Many in Burundi are living in ‘terror’, says UN rights chief

epa04855694 Burundian soldiers patrol in the suburb of the capital Bujumbura, Burundi, during the Presidential election on 21 July 2015. Burundians voted on 21 July in a controversial presidential election, boycotted by the opposition and marred by violence. Witnesses reported gunfire and grenade explosions overnight. A police spokesman declined to immediately comment on reports that a police officer and a civilian had been killed in clashes.  EPA/WILL SWANSON


The UN human rights chief said that many people in Burundi are living in “terror” with increasing reports of torture, almost daily grenade attacks, arbitrary arrests and killings while the perpetrators go unpunished.
Zeid Ra’ad Al Hussein told the UN Security Council that “the country remains on the brink of a sudden escalation of violence to even more massive proportions.”
He said some positive signals by the government in recent weeks following high-level visits including by the council, UN secretary-general, African leaders and others “have yet to be followed up with strong and consequential action” on reconciliation.
More than 400 people have been killed in Burundi’s current unrest which started in April when it was announced that President Pierre Nkurunziza would seek a third term, which he won. A new rebel movement has vowed to oust Nkurunziza from power by force.
Secretary-General Ban Ki-moon told the council that before his arrival the government announced the annulment of arrest warrants against 15 opposition figures and the reopening of two banned media outlets, and during his visit Nkurunziza agreed to release up to 2,000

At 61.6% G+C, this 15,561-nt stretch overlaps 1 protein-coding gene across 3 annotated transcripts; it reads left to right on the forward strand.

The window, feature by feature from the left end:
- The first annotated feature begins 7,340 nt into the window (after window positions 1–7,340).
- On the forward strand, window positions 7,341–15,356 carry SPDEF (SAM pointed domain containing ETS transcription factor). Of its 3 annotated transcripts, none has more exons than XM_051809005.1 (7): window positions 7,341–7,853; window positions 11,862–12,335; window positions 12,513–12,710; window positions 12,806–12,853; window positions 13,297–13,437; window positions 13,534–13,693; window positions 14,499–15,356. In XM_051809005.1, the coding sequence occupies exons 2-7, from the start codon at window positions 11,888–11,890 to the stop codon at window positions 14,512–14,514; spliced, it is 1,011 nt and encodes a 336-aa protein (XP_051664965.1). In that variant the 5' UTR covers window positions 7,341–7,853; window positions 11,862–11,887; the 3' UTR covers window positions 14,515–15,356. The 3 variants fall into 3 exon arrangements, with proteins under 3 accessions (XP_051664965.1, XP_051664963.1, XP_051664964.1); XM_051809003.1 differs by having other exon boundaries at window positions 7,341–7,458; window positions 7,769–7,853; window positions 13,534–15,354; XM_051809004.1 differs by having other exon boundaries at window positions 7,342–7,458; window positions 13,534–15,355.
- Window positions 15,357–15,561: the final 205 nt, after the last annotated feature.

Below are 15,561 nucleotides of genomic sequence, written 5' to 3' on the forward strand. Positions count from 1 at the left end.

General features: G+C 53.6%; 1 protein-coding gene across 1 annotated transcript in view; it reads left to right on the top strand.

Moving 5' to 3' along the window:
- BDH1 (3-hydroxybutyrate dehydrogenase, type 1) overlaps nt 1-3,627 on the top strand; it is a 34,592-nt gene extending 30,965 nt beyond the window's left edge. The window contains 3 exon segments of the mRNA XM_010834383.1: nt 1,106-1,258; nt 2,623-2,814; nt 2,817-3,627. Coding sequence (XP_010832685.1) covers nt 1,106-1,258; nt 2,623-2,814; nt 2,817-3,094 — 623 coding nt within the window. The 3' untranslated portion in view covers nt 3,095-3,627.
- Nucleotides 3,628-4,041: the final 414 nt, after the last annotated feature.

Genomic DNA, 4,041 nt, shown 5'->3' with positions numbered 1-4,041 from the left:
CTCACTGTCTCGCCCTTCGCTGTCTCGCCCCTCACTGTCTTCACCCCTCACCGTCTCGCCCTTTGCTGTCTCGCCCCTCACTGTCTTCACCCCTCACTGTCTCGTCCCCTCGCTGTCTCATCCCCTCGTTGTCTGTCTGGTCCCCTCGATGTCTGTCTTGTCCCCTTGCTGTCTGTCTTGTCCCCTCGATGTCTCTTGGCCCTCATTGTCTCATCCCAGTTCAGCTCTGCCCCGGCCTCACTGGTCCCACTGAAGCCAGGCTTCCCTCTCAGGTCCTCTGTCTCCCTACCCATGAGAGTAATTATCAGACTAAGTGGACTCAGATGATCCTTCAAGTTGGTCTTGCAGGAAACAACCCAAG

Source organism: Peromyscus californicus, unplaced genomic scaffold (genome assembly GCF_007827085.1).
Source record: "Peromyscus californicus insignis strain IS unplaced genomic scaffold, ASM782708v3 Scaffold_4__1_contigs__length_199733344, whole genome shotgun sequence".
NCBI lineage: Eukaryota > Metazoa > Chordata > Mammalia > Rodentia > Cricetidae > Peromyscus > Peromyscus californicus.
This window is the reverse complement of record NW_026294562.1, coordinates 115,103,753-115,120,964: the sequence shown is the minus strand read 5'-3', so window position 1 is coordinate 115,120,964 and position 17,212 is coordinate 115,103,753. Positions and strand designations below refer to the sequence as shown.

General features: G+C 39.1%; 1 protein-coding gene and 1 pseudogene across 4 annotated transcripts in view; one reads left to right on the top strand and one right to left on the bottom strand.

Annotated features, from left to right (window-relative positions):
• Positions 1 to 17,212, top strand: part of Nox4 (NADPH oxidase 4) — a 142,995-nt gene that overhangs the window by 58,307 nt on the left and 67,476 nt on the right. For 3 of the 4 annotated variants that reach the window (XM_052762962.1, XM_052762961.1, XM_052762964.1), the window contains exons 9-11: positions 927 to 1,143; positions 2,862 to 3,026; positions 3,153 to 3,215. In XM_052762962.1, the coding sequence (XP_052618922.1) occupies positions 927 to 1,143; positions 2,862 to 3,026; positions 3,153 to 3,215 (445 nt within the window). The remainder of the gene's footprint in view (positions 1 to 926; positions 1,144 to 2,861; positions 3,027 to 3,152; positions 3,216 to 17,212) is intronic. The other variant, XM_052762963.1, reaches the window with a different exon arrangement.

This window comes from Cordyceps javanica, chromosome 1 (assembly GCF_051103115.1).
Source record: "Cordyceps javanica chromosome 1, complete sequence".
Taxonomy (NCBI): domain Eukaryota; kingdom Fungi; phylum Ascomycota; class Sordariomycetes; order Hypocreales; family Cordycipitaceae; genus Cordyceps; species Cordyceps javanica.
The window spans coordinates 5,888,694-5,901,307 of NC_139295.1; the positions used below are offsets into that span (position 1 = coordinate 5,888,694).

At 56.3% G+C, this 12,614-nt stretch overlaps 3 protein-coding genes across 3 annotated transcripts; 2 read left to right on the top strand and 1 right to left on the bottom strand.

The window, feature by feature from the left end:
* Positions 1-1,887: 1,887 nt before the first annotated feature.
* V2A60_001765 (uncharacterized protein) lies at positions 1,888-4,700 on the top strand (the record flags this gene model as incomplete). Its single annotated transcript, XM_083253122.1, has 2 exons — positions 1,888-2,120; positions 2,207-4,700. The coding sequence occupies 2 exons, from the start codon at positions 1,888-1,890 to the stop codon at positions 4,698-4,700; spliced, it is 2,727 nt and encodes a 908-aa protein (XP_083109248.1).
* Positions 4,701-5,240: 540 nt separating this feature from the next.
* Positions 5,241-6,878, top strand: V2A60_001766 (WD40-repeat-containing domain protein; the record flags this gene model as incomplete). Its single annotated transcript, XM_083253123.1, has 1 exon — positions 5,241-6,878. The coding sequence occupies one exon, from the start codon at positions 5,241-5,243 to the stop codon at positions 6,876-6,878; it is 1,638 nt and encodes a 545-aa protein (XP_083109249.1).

Zeid said so far 47 detainees were released this week, and the government has taken steps to ensure that one fully independent radio station can operate, but he said a second station that reopened is not
The UN rights chief also noted that six days ago 16 members of the FNL opposition party were arrested by police in Kurundu province, assisted by militia members associated with the ruling party. And on March 9, Hugo Haramategeko, one of the few national opposition figures remaining in the country, was also arrested, he said.
“Half-measures will not heal the wounds that Burundi’s people have suffered,” Zeid warned.
Ban urged Burundi’s political leaders to launch an inclusive political dialogue and he called on key nations to “work together without delay” to support a genuine political process.

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